The remedy is political persuasion rather than scoffing at fears and pushing them aside with the bludgeon of science
Talk about first-world pains—while countries like India struggle to ensure full vaccination coverage, the president of the United States has to go on national television to urge parents to get their children vaccinated against measles. Vaccination is a hot issue in the US in February as ‘anti-vaxxers’—parents suspicious about the benefits of vaccination—are blamed for an outbreak of measles. Originating from Disneyland in California, the infection wavefront reached New York on the East Coast last week. The numbers are piffling by Indian standards—just over 100 cases in the US, while there were 156 deaths per day in India in 2011—but for a nation which had been declared measles-free in the 21st century, it is a very big deal.
“I just want people to know the facts and science and the information,” president Barack Obama said in an NBC interview. Ironically, that is precisely what an Arizona doctor, who has become an anti-vaxxer mascot and media magnet, says in defence of his own position. He wants parents to look deeply into the vaccine vials that their children are injected with and evaluate their potential for being useless or harmful. The proposition is absurd, given that very, very few parents have the technical education to make an informed choice. Even a study linking the measles vaccine with autism which was dismissed long ago lingers in public awareness. Indeed, trying to persuade through the science of vaccination, whether for the motion or against it, is rather pointless. Lay people take decisions actuated by political and ethical concerns, and even suspicions, rather than technical issues.
In the US, vaccination is facing the very same brick wall that genetically-modified crops do in India —while the evidence in favour of the technology is sufficient to convince the scientific mind, it appears mysterious and potentially suspicious to the lay person. India is firmly on the GM map of the world, now that the International Service for the Acquisition of Agri-Biotech Applications has reported it to be the world’s fourth-most-deeply invested nation, with 11.6 million hectares under GM crops. That’s neck and neck with Canada, but only about one-seventh of the acreage in the US, which leads the field.
Besides, almost all of the acreage in India is under Bt cotton. Nations which have voted firmly for GM, like Brazil, tend to have a wide bouquet of crops. The fact that India is almost GM-monocultural and a slow adopter indicates distrust—like the measles vaccine, this is a political rather than scientific reaction, and is being addressed politically. For instance, Maharashtra has just cleared open-field trials of GM chickpea, rice, cotton, maize and brinjal—a strong signal.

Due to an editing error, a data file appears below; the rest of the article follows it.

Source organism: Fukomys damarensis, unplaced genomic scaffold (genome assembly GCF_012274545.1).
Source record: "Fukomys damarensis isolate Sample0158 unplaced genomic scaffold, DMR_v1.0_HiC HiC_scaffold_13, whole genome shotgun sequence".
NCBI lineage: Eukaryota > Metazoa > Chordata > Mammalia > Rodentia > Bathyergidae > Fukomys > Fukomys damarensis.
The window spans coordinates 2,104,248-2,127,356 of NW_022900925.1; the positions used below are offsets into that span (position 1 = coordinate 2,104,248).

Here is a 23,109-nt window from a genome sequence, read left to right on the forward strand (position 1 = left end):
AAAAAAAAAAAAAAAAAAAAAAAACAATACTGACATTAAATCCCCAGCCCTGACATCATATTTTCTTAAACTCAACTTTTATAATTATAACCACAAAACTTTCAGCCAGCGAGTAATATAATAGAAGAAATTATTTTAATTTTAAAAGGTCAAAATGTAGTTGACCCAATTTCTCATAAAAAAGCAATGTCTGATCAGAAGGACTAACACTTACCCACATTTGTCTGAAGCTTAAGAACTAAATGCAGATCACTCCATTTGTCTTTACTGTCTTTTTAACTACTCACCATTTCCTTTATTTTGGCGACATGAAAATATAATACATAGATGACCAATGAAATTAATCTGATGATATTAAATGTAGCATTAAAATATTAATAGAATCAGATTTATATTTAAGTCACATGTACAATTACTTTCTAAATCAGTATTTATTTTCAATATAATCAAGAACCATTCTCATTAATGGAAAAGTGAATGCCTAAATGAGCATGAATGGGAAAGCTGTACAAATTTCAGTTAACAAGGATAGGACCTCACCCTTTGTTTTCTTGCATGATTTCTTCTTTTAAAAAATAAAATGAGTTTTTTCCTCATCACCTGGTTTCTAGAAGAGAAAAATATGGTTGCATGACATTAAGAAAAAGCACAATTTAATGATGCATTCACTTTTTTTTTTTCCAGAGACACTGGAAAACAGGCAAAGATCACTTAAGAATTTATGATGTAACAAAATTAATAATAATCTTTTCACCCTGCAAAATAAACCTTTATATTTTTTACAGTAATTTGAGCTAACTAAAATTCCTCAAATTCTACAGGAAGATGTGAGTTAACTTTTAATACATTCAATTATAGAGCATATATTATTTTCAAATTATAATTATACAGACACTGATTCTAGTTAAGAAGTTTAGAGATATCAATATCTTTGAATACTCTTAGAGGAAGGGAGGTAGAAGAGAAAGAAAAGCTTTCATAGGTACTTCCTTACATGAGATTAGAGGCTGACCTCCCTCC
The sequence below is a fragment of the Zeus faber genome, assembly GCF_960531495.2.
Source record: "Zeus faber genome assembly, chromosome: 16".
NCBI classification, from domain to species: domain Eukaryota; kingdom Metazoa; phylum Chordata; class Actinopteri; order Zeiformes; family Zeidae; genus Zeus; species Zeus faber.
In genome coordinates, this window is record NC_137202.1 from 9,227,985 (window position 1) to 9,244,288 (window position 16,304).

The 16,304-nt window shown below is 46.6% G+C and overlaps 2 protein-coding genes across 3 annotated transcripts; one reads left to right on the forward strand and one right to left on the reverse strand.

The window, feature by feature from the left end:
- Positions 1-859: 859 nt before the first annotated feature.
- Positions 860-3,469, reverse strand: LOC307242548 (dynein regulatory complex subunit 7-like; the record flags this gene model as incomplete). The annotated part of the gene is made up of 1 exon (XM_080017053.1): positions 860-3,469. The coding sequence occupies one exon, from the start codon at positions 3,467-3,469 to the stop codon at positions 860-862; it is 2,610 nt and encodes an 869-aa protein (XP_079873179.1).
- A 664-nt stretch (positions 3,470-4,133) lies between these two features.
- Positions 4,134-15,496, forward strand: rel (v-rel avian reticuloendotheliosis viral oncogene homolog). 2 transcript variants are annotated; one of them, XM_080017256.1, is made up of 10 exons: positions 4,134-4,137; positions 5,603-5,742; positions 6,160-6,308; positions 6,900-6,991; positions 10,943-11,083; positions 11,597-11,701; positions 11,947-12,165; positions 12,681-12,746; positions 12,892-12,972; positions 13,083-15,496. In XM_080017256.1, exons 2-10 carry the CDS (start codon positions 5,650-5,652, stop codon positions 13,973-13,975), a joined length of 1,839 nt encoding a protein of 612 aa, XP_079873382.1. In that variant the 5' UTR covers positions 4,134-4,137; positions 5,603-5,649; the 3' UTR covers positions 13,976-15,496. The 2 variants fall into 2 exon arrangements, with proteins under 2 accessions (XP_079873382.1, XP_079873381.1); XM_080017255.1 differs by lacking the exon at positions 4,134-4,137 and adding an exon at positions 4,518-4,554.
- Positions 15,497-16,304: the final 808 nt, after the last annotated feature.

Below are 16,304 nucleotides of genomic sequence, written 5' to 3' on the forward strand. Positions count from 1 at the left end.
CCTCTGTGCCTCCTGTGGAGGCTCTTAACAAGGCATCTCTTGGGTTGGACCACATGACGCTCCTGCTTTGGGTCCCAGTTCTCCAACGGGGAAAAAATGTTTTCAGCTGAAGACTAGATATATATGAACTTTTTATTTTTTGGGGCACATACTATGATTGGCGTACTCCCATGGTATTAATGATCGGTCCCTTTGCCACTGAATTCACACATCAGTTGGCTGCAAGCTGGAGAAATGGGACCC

Partly, the distrust is not about science and technology, but proceeds from unease at the staggering bigness of big biotech and big pharma.
Could information asymmetry be an issue here? While policymakers are easily assured that they have adequate access to information and data that they may want in order to make up their minds, the public is never certain of any such thing, and naturally fearful of being diddled.
In the West, part of the resistance to vaccines comes from the suspicion that big pharma invests in influencing medical professionals, policymakers and institutions to market superfluous and overpriced products, procedures and standards. Besides, while the WHO lays down guidelines for vaccine use, in practice, paediatricians do offer parents a small spectrum of choice depending on the geography of risk. In a location where a disease is unknown, the vaccine for it may be quietly passed over in the clinic. The very existence of choice opens a perceptual door, encouraging parents to wonder if even essential vaccines are unnecessary, and only exist to fatten big pharma.
The core of the problem is that those who are convinced need no proof, and no proof ever suffices for the rest. The remedy is political persuasion rather than scoffing at fears and pushing them aside with the bludgeon of science. Persuasion has kept the gigantic oral polio vaccine programme rolling in India in the face of critics who considered the target to be unachievable. WHO declared India polio-free last year and now, measles is the next target. In the early 1990s, India was perceived to be heading for an HIV/AIDS pandemic that would have dwarfed the crisis in Uganda. It was averted by a huge outreach programme against high-risk behaviour driven by government and NGOs— dismissed as lucrative scare-mongering at the time—which used multiple modes of communication, from the press to street theatre. Today, a pandemic is impossible.
So, though it looks slightly absurd, the president of the United States was quite right to go to the media when he needed to fight back against measles. In the battle against communicable diseases, the TV studio has more leverage than the doctor’s clinic.